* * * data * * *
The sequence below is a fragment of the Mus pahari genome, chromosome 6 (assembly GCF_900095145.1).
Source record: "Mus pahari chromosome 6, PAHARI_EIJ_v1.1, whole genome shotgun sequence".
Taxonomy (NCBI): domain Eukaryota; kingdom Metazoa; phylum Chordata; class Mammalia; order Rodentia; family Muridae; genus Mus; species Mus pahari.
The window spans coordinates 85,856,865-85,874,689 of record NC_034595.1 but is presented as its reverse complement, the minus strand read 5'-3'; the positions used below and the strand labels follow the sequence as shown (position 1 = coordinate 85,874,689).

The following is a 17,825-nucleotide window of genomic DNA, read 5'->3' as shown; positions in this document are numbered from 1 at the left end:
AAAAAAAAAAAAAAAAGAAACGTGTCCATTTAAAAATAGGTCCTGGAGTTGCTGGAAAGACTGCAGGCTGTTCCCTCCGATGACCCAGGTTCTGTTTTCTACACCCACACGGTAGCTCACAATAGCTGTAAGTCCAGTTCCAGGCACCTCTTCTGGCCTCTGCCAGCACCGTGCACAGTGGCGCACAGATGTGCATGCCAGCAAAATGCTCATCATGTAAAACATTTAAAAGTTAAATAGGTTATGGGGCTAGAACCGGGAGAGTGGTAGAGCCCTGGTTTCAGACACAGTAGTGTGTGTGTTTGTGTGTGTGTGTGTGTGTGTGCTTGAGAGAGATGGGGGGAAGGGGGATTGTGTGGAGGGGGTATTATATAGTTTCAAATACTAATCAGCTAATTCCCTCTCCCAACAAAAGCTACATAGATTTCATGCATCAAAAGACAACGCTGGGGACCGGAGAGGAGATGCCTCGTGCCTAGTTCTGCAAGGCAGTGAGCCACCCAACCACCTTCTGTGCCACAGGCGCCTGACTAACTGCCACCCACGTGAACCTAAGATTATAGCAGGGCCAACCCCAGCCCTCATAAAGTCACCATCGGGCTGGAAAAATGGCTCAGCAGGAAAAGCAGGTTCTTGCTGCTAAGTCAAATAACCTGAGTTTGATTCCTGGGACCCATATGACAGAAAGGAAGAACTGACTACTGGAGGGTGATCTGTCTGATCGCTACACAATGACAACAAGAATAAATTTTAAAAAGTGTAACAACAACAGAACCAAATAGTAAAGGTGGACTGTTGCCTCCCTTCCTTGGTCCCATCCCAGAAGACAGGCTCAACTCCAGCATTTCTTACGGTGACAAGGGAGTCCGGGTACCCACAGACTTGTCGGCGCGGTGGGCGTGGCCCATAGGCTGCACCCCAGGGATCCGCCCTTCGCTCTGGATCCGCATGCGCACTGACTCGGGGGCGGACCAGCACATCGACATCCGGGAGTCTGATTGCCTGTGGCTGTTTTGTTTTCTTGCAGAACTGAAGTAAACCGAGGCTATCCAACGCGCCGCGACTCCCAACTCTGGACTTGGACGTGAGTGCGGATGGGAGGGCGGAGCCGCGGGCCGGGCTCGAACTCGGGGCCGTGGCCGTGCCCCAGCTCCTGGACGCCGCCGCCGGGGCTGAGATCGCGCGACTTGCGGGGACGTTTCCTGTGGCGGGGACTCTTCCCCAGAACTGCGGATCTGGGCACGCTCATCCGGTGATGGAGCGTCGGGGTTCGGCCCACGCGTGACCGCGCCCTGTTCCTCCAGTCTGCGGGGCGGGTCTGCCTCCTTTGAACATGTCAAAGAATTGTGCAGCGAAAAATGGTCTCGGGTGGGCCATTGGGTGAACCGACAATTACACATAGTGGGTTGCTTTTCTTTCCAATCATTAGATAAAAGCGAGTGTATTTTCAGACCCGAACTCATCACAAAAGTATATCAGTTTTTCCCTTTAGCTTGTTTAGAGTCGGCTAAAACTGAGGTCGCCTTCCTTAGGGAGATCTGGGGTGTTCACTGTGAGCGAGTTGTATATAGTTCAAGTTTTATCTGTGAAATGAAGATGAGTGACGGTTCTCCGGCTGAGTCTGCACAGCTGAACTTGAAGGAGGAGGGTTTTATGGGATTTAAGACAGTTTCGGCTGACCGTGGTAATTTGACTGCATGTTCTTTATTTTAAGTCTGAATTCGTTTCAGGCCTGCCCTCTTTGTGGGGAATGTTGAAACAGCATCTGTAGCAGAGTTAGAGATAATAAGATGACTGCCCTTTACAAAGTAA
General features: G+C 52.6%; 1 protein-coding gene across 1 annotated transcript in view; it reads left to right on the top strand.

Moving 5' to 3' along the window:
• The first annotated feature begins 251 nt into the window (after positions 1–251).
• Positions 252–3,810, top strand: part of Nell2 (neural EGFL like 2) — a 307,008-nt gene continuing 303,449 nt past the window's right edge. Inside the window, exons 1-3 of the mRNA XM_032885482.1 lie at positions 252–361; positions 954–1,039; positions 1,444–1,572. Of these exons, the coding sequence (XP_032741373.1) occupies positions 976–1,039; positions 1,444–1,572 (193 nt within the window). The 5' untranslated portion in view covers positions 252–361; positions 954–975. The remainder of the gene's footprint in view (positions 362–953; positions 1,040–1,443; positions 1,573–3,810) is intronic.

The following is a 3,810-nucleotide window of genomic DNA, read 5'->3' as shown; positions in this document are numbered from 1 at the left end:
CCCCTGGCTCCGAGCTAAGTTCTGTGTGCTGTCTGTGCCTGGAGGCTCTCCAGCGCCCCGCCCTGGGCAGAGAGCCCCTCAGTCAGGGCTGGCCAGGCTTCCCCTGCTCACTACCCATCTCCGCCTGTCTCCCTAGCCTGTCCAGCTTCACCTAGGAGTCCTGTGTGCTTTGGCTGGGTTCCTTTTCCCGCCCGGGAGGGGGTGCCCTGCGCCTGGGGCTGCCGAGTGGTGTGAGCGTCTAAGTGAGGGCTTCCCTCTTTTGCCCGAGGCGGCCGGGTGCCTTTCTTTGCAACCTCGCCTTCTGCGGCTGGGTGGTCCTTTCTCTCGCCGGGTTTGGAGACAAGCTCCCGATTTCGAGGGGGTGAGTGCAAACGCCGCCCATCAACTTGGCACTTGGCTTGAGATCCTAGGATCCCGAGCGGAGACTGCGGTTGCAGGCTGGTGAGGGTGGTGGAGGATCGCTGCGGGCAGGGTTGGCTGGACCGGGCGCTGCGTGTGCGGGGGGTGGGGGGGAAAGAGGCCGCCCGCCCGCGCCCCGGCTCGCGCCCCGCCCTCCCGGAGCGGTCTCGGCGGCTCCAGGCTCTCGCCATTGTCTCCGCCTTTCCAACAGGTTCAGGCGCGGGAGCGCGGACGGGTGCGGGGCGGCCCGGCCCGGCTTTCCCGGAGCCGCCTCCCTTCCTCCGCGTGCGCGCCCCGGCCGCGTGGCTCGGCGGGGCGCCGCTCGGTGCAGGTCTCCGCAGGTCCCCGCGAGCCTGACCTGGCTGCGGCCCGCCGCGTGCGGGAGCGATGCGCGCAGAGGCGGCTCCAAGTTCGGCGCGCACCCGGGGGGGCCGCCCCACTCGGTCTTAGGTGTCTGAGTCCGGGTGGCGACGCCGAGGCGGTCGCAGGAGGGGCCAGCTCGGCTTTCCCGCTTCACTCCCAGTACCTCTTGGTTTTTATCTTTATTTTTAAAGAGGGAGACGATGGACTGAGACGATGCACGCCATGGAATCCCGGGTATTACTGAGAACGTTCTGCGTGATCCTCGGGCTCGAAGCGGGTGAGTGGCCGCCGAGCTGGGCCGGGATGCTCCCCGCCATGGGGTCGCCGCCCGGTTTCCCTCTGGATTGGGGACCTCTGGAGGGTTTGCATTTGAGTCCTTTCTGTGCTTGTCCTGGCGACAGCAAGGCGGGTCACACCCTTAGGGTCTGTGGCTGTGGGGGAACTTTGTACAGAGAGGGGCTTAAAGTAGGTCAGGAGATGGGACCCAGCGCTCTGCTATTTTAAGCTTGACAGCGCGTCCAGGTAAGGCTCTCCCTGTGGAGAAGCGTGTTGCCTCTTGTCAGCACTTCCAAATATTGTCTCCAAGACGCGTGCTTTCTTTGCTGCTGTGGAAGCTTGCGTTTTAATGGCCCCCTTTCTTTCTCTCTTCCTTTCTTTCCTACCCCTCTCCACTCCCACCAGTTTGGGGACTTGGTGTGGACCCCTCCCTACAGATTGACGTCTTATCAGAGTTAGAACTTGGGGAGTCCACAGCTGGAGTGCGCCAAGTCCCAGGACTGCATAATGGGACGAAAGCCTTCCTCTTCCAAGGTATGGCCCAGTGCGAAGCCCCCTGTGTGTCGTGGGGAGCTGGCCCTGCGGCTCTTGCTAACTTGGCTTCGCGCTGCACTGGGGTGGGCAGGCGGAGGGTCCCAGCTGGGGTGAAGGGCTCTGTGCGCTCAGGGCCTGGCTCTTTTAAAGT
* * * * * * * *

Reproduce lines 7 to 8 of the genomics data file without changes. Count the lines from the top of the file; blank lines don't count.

General features: G+C 52.6%; 1 protein-coding gene across 1 annotated transcript in view; it reads left to right on the top strand.

Moving 5' to 3' along the window: